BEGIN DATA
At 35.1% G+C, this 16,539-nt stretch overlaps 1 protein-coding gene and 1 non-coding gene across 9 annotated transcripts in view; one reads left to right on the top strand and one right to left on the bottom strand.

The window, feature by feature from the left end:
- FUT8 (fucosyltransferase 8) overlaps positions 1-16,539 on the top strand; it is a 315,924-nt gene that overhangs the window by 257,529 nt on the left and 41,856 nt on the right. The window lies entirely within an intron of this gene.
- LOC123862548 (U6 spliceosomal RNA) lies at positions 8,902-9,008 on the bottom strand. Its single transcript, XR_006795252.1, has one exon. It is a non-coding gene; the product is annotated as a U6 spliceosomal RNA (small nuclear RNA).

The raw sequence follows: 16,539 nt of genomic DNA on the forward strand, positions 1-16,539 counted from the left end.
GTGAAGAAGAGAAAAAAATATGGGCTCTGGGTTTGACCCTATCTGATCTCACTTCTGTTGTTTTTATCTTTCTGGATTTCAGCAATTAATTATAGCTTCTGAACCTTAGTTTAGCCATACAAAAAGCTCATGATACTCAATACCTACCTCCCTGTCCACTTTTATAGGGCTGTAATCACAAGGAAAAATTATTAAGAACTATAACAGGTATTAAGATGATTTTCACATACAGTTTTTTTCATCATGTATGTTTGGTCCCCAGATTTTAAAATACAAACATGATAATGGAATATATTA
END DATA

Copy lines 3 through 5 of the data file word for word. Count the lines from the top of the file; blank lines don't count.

- FUT8 (fucosyltransferase 8) overlaps positions 1-16,539 on the top strand; it is a 315,924-nt gene that overhangs the window by 257,529 nt on the left and 41,856 nt on the right. The window lies entirely within an intron of this gene.
- LOC123862548 (U6 spliceosomal RNA) lies at positions 8,902-9,008 on the bottom strand. Its single transcript, XR_006795252.1, has one exon. It is a non-coding gene; the product is annotated as a U6 spliceosomal RNA (small nuclear RNA).

The raw sequence follows: 16,539 nt of genomic DNA on the forward strand, positions 1-16,539 counted from the left end.